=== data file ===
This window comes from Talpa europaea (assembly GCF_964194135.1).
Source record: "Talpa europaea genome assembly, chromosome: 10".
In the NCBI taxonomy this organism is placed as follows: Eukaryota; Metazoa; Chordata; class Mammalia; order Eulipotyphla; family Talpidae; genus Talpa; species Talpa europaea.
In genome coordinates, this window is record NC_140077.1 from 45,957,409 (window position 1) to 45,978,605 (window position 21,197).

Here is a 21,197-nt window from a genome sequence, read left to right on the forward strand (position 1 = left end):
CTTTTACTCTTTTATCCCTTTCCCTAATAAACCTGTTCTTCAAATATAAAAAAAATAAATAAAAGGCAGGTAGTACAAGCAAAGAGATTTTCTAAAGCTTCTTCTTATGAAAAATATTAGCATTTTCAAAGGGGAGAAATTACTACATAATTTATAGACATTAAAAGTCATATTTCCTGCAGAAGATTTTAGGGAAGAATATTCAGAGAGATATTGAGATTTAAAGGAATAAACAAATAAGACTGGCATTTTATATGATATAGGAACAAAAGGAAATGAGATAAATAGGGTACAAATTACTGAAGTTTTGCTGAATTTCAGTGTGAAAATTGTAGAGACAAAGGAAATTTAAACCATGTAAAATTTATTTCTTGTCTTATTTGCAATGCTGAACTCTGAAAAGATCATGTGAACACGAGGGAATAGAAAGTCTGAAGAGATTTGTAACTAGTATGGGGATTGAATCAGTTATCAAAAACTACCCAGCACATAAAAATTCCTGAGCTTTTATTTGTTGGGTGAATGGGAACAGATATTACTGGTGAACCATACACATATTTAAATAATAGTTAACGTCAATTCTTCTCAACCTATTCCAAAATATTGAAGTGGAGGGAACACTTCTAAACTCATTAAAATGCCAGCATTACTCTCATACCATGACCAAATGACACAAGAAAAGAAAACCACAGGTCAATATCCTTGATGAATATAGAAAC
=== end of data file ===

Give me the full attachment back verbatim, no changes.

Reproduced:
This window comes from Talpa europaea (assembly GCF_964194135.1).
Source record: "Talpa europaea genome assembly, chromosome: 10".
In the NCBI taxonomy this organism is placed as follows: Eukaryota; Metazoa; Chordata; class Mammalia; order Eulipotyphla; family Talpidae; genus Talpa; species Talpa europaea.
In genome coordinates, this window is record NC_140077.1 from 45,957,409 (window position 1) to 45,978,605 (window position 21,197).

Here is a 21,197-nt window from a genome sequence, read left to right on the forward strand (position 1 = left end):
CTTTTACTCTTTTATCCCTTTCCCTAATAAACCTGTTCTTCAAATATAAAAAAAATAAATAAAAGGCAGGTAGTACAAGCAAAGAGATTTTCTAAAGCTTCTTCTTATGAAAAATATTAGCATTTTCAAAGGGGAGAAATTACTACATAATTTATAGACATTAAAAGTCATATTTCCTGCAGAAGATTTTAGGGAAGAATATTCAGAGAGATATTGAGATTTAAAGGAATAAACAAATAAGACTGGCATTTTATATGATATAGGAACAAAAGGAAATGAGATAAATAGGGTACAAATTACTGAAGTTTTGCTGAATTTCAGTGTGAAAATTGTAGAGACAAAGGAAATTTAAACCATGTAAAATTTATTTCTTGTCTTATTTGCAATGCTGAACTCTGAAAAGATCATGTGAACACGAGGGAATAGAAAGTCTGAAGAGATTTGTAACTAGTATGGGGATTGAATCAGTTATCAAAAACTACCCAGCACATAAAAATTCCTGAGCTTTTATTTGTTGGGTGAATGGGAACAGATATTACTGGTGAACCATACACATATTTAAATAATAGTTAACGTCAATTCTTCTCAACCTATTCCAAAATATTGAAGTGGAGGGAACACTTCTAAACTCATTAAAATGCCAGCATTACTCTCATACCATGACCAAATGACACAAGAAAAGAAAACCACAGGTCAATATCCTTGATGAATATAGAAAC